Kentucky football has had more than its share of horror stories. The time the Wildcats picked off 7 Florida passes … and lost. The time they led LSU with seconds left and miles for the Tigers to go … and lost. The game when Randall Cobb ran over, around and through Tennessee … but UK lost.

So if you expect too much of a reaction to a 35-28 win over Missouri on Saturday that turned into a late nail-biter after UK dominated early … well, you’re probably in the wrong place.

“It’s a shame that it had to be so close,” admitted Mark Stoops after the victory gave him a winning record in his UK tenure (51-50). “But we rose up and made some stops when we had to. So overall, great team victory.”

Kentucky started the game clicking on all cylinders, taking each of its first 2 possessions to the end zone, jumping out to a 14-0 advantage in a game in which the Wildcats never trailed. Indeed, late in the first half, Kentucky led 21-7 and was on the cusp of stretching that advantage with another touchdown.

“You saw spurts out there tonight where we were pretty good,” said Stoops. He later admitted, “We just got to get a better killer instinct.”

The issues with that instinct surfaced when running back Chris Rodriguez Jr. fumbled the ball while crossing the Mizzou 2-yard line. After Missouri answered with a touchdown drive, the game that could well have been 28-7 was instead 21-14.

It’s hard to hold much against Rodriguez, who rushed for a career-high 206 yards and managed 3 critical touchdowns.

“Those are the type of kids we have in our program,” Stoops said of his star back after the game.

After the end-of-half letdown, Kentucky struggled for much of the second half, watching Missouri rally to tie the game at 28 early in the fourth quarter. Kentucky struggled to get pressure on Missouri quarterback Connor Bazelak, going deep into the fourth quarter without a tackle for loss. But with the game in the balance, in quick succession, the Wildcats managed a third-down tackle for loss on Mizzou back Tyler Badie, then sacked Bazelak to force the Tigers behind the chains as they tried to drive for a final tying score.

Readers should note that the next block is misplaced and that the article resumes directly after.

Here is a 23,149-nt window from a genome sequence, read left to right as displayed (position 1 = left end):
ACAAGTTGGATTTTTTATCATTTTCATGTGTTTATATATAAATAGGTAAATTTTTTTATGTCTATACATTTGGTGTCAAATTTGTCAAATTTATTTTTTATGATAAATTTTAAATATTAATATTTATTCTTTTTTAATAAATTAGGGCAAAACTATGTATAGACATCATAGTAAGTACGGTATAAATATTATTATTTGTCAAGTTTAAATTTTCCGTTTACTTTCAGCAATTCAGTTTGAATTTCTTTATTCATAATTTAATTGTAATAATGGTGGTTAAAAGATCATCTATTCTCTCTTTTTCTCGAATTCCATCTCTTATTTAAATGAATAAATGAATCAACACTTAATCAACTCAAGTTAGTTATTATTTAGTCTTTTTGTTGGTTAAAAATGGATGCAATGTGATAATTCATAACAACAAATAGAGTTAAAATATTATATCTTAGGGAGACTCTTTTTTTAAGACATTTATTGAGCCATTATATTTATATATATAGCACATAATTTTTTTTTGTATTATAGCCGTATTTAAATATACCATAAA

“We’re still hungry,” said Ole Miss transfer Jacquez Jones, who had a crucial third-quarter interception of Bazelak. “I told all the boys after the game that we still got a lot of stuff to clean up. We still want that SEC championship, and we got to go get it.”

And ultimately, that was the story of Saturday. The first SEC conference game of the year was a victory for Kentucky. The Wildcats and Tigers have each been demonstrably better than South Carolina, Tennessee and Vanderbilt. With UK’s win over Missouri, that leaves only Florida and Georgia ahead of the Wildcats in the East. Granted, every week brings its own possibilities of turmoil or glory. But if the Wildcats do want to end up in Atlanta — or in an other warm-weather bowl appearance — beating Missouri was a necessary first step.

The necessary step wasn’t exactly aesthetically pleasing. Kentucky has to tackle better and avoid costly penalties, turnovers and blocks of critical field goals. But the necessary corrections have to be easier with a win than a loss. After decades of absorbing tough losses, Kentucky now deals them out. That’s a pretty good start.